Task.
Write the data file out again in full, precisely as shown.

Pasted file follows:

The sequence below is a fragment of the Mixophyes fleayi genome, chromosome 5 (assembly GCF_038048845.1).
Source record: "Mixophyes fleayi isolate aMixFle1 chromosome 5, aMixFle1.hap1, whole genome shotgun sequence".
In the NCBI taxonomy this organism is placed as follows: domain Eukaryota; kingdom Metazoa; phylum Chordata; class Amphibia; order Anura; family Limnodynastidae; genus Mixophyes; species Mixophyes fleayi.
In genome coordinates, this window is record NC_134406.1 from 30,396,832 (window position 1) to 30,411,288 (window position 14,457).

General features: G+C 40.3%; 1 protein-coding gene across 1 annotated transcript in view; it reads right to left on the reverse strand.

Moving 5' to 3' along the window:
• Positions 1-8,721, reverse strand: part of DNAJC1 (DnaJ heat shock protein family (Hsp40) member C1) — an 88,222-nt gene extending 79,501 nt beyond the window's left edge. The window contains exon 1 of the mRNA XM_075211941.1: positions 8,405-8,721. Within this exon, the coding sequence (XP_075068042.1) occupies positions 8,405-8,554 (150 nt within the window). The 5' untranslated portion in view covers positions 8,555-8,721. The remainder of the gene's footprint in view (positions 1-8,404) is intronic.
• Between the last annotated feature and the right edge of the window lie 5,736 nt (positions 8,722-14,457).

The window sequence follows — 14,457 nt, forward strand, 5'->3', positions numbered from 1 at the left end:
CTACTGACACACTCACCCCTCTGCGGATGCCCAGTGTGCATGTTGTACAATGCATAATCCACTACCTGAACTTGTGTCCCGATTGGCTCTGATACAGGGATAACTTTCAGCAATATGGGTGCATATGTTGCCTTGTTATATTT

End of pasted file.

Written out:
The sequence below is a fragment of the Mixophyes fleayi genome, chromosome 5 (assembly GCF_038048845.1).
Source record: "Mixophyes fleayi isolate aMixFle1 chromosome 5, aMixFle1.hap1, whole genome shotgun sequence".
In the NCBI taxonomy this organism is placed as follows: domain Eukaryota; kingdom Metazoa; phylum Chordata; class Amphibia; order Anura; family Limnodynastidae; genus Mixophyes; species Mixophyes fleayi.
In genome coordinates, this window is record NC_134406.1 from 30,396,832 (window position 1) to 30,411,288 (window position 14,457).

General features: G+C 40.3%; 1 protein-coding gene across 1 annotated transcript in view; it reads right to left on the reverse strand.

Moving 5' to 3' along the window:
• Positions 1-8,721, reverse strand: part of DNAJC1 (DnaJ heat shock protein family (Hsp40) member C1) — an 88,222-nt gene extending 79,501 nt beyond the window's left edge. The window contains exon 1 of the mRNA XM_075211941.1: positions 8,405-8,721. Within this exon, the coding sequence (XP_075068042.1) occupies positions 8,405-8,554 (150 nt within the window). The 5' untranslated portion in view covers positions 8,555-8,721. The remainder of the gene's footprint in view (positions 1-8,404) is intronic.
• Between the last annotated feature and the right edge of the window lie 5,736 nt (positions 8,722-14,457).

The window sequence follows — 14,457 nt, forward strand, 5'->3', positions numbered from 1 at the left end:
CTACTGACACACTCACCCCTCTGCGGATGCCCAGTGTGCATGTTGTACAATGCATAATCCACTACCTGAACTTGTGTCCCGATTGGCTCTGATACAGGGATAACTTTCAGCAATATGGGTGCATATGTTGCCTTGTTATATTT